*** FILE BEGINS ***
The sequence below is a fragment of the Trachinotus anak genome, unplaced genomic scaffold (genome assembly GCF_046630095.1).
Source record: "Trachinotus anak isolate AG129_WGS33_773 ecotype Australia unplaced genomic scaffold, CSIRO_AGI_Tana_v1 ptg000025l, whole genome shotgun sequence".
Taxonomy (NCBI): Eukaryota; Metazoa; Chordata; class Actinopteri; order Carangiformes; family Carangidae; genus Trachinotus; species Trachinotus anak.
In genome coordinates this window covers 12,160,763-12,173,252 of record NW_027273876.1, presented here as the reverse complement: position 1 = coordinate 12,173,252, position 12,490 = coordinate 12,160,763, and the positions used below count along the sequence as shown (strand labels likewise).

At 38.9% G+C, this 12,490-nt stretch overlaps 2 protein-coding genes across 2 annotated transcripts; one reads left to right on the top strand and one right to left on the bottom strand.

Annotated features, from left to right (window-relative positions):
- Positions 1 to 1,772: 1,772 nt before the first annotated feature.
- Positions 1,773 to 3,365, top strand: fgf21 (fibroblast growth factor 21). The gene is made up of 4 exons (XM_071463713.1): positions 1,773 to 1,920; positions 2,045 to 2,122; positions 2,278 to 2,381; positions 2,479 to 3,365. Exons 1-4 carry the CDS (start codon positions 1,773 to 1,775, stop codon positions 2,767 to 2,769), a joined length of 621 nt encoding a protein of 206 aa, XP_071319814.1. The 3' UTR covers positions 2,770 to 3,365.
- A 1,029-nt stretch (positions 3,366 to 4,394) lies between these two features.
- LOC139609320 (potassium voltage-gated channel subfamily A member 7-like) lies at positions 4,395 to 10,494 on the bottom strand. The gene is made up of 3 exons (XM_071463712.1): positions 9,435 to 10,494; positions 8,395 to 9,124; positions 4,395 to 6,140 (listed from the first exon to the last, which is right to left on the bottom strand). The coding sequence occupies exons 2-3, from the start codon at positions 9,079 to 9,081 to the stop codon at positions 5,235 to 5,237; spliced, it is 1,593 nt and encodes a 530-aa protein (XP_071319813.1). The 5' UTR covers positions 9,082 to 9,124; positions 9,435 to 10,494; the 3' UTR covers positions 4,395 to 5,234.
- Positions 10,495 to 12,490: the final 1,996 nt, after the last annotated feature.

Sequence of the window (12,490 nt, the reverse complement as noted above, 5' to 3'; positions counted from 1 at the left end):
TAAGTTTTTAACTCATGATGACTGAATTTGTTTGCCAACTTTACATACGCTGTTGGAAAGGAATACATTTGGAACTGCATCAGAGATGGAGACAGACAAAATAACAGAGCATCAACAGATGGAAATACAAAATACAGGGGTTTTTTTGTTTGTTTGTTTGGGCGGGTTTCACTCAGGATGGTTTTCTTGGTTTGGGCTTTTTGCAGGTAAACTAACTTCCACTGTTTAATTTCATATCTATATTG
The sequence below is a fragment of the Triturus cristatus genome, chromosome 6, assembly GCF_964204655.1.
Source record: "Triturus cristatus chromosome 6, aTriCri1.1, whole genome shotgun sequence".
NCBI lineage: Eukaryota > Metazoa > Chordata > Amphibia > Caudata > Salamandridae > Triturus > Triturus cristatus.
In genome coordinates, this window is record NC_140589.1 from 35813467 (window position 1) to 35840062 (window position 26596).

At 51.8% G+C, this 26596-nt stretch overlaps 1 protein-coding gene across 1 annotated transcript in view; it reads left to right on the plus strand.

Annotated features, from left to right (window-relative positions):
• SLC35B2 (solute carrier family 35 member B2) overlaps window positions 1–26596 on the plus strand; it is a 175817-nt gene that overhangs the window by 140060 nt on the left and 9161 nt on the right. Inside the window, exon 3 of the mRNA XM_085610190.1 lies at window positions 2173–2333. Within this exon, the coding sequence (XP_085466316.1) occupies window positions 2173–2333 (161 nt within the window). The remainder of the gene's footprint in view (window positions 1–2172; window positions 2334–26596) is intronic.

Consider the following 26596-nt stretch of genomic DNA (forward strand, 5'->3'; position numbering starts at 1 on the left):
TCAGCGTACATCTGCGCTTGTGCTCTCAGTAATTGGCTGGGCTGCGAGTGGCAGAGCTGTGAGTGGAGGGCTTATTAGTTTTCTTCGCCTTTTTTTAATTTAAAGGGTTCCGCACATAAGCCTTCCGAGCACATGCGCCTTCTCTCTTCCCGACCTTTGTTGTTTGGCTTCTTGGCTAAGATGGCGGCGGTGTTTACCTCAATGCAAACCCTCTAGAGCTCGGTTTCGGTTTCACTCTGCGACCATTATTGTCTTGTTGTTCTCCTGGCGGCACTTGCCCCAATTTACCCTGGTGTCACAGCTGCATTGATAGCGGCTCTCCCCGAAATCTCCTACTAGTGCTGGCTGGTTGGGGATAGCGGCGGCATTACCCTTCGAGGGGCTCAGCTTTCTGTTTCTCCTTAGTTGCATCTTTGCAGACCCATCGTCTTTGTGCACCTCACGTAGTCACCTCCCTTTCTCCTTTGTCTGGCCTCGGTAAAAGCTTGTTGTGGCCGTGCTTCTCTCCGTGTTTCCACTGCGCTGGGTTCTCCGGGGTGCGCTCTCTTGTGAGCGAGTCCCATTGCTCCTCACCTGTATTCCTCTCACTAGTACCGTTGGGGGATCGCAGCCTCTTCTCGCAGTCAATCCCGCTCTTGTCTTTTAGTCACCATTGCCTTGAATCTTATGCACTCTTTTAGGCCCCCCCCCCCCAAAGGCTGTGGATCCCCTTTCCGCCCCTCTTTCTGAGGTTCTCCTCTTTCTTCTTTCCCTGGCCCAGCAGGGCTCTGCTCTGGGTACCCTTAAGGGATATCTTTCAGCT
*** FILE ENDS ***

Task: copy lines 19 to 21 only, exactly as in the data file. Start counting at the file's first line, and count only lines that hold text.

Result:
Annotated features, from left to right (window-relative positions):
• SLC35B2 (solute carrier family 35 member B2) overlaps window positions 1–26596 on the plus strand; it is a 175817-nt gene that overhangs the window by 140060 nt on the left and 9161 nt on the right. Inside the window, exon 3 of the mRNA XM_085610190.1 lies at window positions 2173–2333. Within this exon, the coding sequence (XP_085466316.1) occupies window positions 2173–2333 (161 nt within the window). The remainder of the gene's footprint in view (window positions 1–2172; window positions 2334–26596) is intronic.

Consider the following 26596-nt stretch of genomic DNA (forward strand, 5'->3'; position numbering starts at 1 on the left):